Wednesday, December 19, 2007

SOA Testing saves Planet Earth

Every tree counts, and every page that we don't print matters. Now we all know that organizations are changing from paper-based processes to electronic processes by using data transmission standards such as MTOM mostly as a cost saving and improved services level measure. But a great side effect that is often not reinforced is the fact that we are improving planet Earth by not cutting down trees and creating undue waste.

By enabling enterprise to rapidly deploy technologies such as MTOM, we can collectively accelerate electronic processing of documents. It's a win-win for everyone: Companies save money and improve processing efficiencies and our environment improves.

SOA Testing tools such as SOAPSonar provide a rapid way of testing your MTOM deployments. The following article will get you jump-started on using and testing MTOM in your enterprise - and perhaps save some trees:

Introduction to MTOM: A hands-on Approach

Tuesday, November 27, 2007

SOA Test Tools -- InfoWorld Test Center Report

Rick Grehan wrote a comprehensive report titled "Clean up your SOAP-based Web services - The Test Center inspects five worthy tools for keeping your services squeaky clean." The report compares and rates commercial SOA Testing tools from the following vendors:

  1. Crosscheck Networks
  2. AdventNet
  3. Mindreef
  4. Parasoft
  5. iTko

You can read the report at:

Tuesday, October 23, 2007

SOA Testing - It's gaining traction

STARWEST 2007 is the premier conference for QA/Testing professionals. With over 1000 attendees focused on learning the latest testing techniques, the conference serves as a benchmark for what is relevant to the testing community.

This year, we are thrilled to see the testing community starting to focus on and learn about the nuances of modern web services-based SOA Testing. The increasing number of SOA Testing related offering at STARWEST 2007 serves as a good bechmark for the increase in relevance and activity in this area. The following talks and courses are presented this year realted to SOA Testing:

The Coming SOA Revolution: What It Means To Testers -- Frank Cohen, PushToTest

Testing SOA Applications: What’s New, What’s Not -- Brian Bryson, IBM

Ensuring Quality in Web Services -- Chris Hetzler, Appolis Software

The Art and Science of SOA Testing -- Mamoon Yunus & Rizwan Mallal, Crosscheck Networks

This is the second event where we are presenting a day long course on SOA Testing. STAREAST 2007, hosted in Orlando, FL was the first day long course offered exclusively on SOA Testing in the industry. We are on v2 of this course with more structured Labs. I hope the attendees like it more than the v1 offering at STAREAST 2007 - although an 8.9 average from 28 attendees will be tough to beat.

Sunday, October 14, 2007

SOA Testing Goes Academic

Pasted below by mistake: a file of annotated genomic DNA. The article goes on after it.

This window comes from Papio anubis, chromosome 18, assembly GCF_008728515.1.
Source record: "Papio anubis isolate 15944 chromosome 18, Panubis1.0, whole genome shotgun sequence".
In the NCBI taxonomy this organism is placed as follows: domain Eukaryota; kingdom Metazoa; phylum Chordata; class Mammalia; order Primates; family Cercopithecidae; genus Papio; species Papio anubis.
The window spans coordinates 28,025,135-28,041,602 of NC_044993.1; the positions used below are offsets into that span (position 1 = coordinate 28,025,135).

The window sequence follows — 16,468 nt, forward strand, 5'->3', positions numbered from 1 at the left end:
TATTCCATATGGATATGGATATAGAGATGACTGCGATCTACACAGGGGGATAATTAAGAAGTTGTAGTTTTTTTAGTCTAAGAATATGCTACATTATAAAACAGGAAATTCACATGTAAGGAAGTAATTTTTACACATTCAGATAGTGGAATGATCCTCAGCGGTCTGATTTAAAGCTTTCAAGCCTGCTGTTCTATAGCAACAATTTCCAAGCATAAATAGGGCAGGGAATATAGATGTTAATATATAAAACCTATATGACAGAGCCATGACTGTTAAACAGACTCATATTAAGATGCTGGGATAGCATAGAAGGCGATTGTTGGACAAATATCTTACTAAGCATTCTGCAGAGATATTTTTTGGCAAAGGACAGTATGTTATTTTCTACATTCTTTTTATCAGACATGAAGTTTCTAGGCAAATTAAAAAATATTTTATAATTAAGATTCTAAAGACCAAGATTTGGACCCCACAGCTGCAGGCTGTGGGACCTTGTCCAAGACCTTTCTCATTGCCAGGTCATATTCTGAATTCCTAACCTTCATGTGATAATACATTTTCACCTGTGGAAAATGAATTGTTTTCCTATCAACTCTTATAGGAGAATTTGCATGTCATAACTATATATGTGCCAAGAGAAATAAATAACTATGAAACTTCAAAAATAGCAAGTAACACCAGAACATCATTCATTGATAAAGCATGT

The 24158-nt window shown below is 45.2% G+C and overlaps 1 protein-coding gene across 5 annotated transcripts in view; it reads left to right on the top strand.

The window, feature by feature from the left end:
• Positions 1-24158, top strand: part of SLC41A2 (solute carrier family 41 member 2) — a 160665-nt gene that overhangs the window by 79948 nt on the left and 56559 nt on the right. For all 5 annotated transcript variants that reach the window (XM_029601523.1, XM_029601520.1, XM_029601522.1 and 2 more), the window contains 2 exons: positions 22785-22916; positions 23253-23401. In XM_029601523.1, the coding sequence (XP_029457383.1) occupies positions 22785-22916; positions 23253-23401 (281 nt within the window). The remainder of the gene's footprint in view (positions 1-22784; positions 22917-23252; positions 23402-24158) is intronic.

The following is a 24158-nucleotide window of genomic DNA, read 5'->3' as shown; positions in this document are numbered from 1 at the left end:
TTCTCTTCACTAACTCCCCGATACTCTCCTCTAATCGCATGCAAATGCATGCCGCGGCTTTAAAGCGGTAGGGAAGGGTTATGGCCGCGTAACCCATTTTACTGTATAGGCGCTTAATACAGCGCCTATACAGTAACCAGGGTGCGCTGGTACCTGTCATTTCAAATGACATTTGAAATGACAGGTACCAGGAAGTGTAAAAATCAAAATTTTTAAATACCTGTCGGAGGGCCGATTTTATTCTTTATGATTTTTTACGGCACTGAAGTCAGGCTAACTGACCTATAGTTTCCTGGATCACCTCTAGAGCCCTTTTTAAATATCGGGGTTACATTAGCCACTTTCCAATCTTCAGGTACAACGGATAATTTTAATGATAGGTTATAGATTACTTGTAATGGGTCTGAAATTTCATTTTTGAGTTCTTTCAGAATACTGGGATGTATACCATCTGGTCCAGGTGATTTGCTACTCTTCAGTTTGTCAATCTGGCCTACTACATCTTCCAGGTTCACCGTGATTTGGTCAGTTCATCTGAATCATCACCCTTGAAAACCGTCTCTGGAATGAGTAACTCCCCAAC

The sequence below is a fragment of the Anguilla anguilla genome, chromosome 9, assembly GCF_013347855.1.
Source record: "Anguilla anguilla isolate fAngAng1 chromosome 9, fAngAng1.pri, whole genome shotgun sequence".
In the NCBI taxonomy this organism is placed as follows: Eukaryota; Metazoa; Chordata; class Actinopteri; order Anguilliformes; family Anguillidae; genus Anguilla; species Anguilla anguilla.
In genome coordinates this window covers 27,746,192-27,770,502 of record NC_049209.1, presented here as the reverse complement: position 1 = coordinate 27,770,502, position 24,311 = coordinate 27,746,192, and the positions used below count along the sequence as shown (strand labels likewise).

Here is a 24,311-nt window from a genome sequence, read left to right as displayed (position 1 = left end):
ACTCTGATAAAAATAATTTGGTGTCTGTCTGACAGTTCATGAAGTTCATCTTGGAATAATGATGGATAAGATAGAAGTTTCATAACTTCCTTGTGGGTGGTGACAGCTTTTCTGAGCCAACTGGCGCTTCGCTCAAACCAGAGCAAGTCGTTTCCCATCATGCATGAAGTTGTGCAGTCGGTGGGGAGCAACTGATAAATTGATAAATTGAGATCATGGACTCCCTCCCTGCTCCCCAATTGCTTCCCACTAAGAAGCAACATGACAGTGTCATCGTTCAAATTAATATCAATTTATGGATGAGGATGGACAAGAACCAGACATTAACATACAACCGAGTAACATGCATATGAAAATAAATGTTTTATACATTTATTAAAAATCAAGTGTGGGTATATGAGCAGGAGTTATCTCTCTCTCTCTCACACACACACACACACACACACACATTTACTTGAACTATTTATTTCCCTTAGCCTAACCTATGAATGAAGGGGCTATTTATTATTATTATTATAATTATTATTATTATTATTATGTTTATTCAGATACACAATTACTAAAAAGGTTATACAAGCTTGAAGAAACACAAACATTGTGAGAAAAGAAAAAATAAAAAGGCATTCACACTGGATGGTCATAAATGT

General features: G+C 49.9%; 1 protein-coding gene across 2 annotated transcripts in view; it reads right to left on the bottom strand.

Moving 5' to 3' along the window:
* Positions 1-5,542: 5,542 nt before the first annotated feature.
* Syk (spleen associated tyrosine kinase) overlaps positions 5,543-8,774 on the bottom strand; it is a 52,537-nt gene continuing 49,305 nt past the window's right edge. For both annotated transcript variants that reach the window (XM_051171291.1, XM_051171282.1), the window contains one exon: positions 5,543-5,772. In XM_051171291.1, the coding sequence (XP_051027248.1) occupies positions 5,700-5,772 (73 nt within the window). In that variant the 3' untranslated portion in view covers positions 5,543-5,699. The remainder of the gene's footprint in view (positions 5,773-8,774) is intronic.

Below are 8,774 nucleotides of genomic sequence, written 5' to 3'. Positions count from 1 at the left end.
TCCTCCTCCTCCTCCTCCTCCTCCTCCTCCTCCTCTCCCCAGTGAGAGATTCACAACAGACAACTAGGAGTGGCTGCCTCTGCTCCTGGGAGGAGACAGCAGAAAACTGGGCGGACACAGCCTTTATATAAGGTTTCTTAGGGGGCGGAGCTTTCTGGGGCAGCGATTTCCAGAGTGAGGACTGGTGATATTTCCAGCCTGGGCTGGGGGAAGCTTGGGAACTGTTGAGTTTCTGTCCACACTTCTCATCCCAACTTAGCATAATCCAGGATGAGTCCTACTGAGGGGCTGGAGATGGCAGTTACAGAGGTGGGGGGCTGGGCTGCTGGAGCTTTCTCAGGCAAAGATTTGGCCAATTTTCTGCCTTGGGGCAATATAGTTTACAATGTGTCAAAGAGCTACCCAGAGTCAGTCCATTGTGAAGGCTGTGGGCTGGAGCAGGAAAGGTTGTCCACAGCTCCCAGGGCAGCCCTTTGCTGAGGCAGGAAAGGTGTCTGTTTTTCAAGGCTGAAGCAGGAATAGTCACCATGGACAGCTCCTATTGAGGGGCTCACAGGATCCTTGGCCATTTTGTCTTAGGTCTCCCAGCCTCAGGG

I came across a recent publication titled Testing in a SOA World presented at The Proceedings of the International Conference on Information Technologies (InfoTech-2007), September 21-23, 2007, Bulgaria.

Here's the Abstract:

"Abstract: Service-oriented architecture (SOA) is the latest attempt to better link the
business with technology. Testing a SOA applications become more and more complex,
as it should be continuous, not just in development and integration, but in deployment,
because an SOA by nature is never a static application. Even if each service in a SOA
application is tested thoroughly and carefully the quality of the final application may
suffer because testing is not enough after the integration of the services. This article
presents the challenges and problems that test teams experience when testing SOA
applications. It also summarizes how the testing of SOA is carried out now and gives
some ideas on further improvements."

The article provides a comprehensive overview of challenges facing the SOA Testing world. I am pleased to see the academic community getting involved in this area and hope that will innovate and produce exceptional original work in solving issues in SOA Testing. For the complete article, please see:

Monday, October 08, 2007

SOA Testing Market Report -- the451group

Dennis Callaghan, analyst with The 451 Group, has written a comprehensive report on the state of the SOA Testing market. You have to be a member to access the report, however, here is a snippet from Dennis' piece:

"As enterprises increasingly deploy architectures where applications share and exchange data and information as services, demand will grow for tools that test these complex service interactions – a demand that traditional developer testing tools can't really meet. And so the SOA testing tools space was born and is currently populated by existing testing vendors that have developed new products to meet the particular needs of this architecture, as well as more nimble startups looking for ways to differentiate their offerings. Many of these startups, as they grow and prove the market for their software, should become attractive acquisition targets. This remains a nascent space and there has yet to be an acquisition of an SOA-specific testing company."